DEL SHANNON Biography - Musicians


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Name: Del Shannon                                                                       
Birth name: Charles Weedon Westover                                                     
Also known as Charlie Johnson                                                           
Born: 30 December 1934 Grand Rapids, Michigan, U.S.A.                                   
Died: 8 February 1990 Santa Clarita, California, U.S.A.                                 
For Dell Shannon, the pen name of a police procedural novelist, see Elizabeth           
Del Shannon (b. Charles Weedon Westover in Grand Rapids, Michigan, December 30,         
1934, - d. February 8, 1990 in Santa Clarita, California) was an American rock         
and roller who launched into fame with the No. 1 hit "Runaway" in 1961.                 
Charles Westover grew up in Coopersville, a small farming community near Grand         
Rapids. There he learned ukulele and later guitar, and listened to country and         
western music, including Hank Williams, Hank Snow, and Lefty Frizzell. In 1954,         
he was drafted into the U.S. Army, and while in Germany played guitar in a band         
called the Cool Flames.                                                                 
When his army service ended, he returned to Battle Creek, Michigan, and worked         
in a furniture factory, as a truck driver, and selling carpets. He also found           
part-time work as a rhythm guitarist in singer Doug DeMott's group, working at         
the Hi-Lo Club. When DeMott was fired in 1958, Westover took over as band               
leader and singer, giving himself the stage name Charlie Johnson, and renaming         
his band the Big Little Show Band.                                                     
In early 1959 he added keyboardist Max Crook, with his invention the Musitron,         
an early synthesizer, to the group. Crook had already made recordings, and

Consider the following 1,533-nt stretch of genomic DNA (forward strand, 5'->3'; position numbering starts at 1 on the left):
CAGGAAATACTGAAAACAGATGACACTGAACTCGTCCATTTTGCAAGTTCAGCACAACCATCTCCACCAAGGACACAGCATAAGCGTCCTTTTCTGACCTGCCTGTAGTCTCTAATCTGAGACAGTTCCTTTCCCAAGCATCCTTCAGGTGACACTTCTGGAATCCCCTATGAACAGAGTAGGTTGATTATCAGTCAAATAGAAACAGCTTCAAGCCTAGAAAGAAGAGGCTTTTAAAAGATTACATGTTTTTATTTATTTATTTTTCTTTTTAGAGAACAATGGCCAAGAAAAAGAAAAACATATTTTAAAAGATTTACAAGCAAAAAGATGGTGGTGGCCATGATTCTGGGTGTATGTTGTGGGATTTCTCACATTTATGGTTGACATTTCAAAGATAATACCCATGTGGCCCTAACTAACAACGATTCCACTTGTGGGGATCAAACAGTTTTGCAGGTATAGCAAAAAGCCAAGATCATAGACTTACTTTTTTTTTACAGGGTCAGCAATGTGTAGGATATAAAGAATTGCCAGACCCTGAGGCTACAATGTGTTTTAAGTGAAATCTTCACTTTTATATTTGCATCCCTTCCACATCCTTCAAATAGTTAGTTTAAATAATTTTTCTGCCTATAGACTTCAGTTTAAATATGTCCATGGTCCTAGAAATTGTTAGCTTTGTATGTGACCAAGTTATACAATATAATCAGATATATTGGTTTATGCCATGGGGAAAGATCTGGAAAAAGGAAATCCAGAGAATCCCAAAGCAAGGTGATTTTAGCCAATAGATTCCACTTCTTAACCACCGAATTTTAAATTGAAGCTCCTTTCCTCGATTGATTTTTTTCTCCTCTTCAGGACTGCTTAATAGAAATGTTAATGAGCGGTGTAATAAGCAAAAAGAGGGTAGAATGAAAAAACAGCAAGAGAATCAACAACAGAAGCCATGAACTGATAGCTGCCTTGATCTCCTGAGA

persuaded Ann Arbor disc jockey Ollie McLaughlin to hear the band. In turn,             
McLaughlin took the group's demos to Harry Balk and Irving Micahnik of Talent           
Artists, Inc. in Detroit. In July 1960, Westover and Crook signed a contract to         
become recording artists and composers, recording for the Big Top label. Balk           
suggested that Westover use a new stage name, and they came up with "Del Shannon",     
combining a friend's assumed surname with "Del" from his favorite make of car,         
the Cadillac Coupe de Ville.                                                           
He was immediately flown to New York City, but his first sessions did not               
produce results. However, McLaughlin persuaded Shannon and Crook to rewrite and         
re-record one of their earlier songs, originally called "Little Runaway", using         
the Musitron as the lead instrument. On January 21st, 1961, they recorded "Runaway",   
which was released as a single in February 1961. It immediately climbed the             
charts, reaching #1 in the Billboard charts in April.                                   
Shannon followed his first hit with "Hats Off to Larry", which peaked at #5 (Billboard) 
and #1,on Cashbox, and the less popular "So Long, Baby," another song of breakup